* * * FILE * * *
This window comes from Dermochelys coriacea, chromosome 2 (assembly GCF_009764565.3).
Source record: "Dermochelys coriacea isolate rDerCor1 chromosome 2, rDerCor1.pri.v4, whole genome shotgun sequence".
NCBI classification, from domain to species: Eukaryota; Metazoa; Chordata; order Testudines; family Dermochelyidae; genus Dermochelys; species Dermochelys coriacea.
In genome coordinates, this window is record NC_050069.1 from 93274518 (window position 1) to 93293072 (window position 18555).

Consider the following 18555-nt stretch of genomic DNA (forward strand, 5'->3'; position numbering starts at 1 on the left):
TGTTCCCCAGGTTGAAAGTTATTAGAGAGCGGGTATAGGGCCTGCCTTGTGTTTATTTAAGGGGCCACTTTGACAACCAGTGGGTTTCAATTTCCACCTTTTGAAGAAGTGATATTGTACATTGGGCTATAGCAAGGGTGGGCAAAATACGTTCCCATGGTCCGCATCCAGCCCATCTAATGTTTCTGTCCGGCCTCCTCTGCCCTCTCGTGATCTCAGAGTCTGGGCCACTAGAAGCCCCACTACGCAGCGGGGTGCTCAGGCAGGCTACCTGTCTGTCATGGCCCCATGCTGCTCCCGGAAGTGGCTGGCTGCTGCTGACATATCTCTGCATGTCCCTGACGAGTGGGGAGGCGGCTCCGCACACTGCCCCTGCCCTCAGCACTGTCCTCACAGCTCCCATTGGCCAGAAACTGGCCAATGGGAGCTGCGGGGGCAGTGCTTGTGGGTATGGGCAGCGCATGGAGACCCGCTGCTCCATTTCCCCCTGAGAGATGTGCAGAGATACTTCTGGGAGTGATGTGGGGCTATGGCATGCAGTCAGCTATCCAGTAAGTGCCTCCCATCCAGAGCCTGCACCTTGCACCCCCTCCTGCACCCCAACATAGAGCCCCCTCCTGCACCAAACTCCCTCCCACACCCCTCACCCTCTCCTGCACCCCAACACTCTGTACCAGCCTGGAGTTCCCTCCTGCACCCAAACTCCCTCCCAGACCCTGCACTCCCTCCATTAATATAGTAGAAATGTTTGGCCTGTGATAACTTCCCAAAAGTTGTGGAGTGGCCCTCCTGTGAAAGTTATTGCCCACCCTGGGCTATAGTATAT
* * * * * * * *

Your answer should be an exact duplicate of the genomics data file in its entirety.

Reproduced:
This window comes from Dermochelys coriacea, chromosome 2 (assembly GCF_009764565.3).
Source record: "Dermochelys coriacea isolate rDerCor1 chromosome 2, rDerCor1.pri.v4, whole genome shotgun sequence".
NCBI classification, from domain to species: Eukaryota; Metazoa; Chordata; order Testudines; family Dermochelyidae; genus Dermochelys; species Dermochelys coriacea.
In genome coordinates, this window is record NC_050069.1 from 93274518 (window position 1) to 93293072 (window position 18555).

Consider the following 18555-nt stretch of genomic DNA (forward strand, 5'->3'; position numbering starts at 1 on the left):
TGTTCCCCAGGTTGAAAGTTATTAGAGAGCGGGTATAGGGCCTGCCTTGTGTTTATTTAAGGGGCCACTTTGACAACCAGTGGGTTTCAATTTCCACCTTTTGAAGAAGTGATATTGTACATTGGGCTATAGCAAGGGTGGGCAAAATACGTTCCCATGGTCCGCATCCAGCCCATCTAATGTTTCTGTCCGGCCTCCTCTGCCCTCTCGTGATCTCAGAGTCTGGGCCACTAGAAGCCCCACTACGCAGCGGGGTGCTCAGGCAGGCTACCTGTCTGTCATGGCCCCATGCTGCTCCCGGAAGTGGCTGGCTGCTGCTGACATATCTCTGCATGTCCCTGACGAGTGGGGAGGCGGCTCCGCACACTGCCCCTGCCCTCAGCACTGTCCTCACAGCTCCCATTGGCCAGAAACTGGCCAATGGGAGCTGCGGGGGCAGTGCTTGTGGGTATGGGCAGCGCATGGAGACCCGCTGCTCCATTTCCCCCTGAGAGATGTGCAGAGATACTTCTGGGAGTGATGTGGGGCTATGGCATGCAGTCAGCTATCCAGTAAGTGCCTCCCATCCAGAGCCTGCACCTTGCACCCCCTCCTGCACCCCAACATAGAGCCCCCTCCTGCACCAAACTCCCTCCCACACCCCTCACCCTCTCCTGCACCCCAACACTCTGTACCAGCCTGGAGTTCCCTCCTGCACCCAAACTCCCTCCCAGACCCTGCACTCCCTCCATTAATATAGTAGAAATGTTTGGCCTGTGATAACTTCCCAAAAGTTGTGGAGTGGCCCTCCTGTGAAAGTTATTGCCCACCCTGGGCTATAGTATAT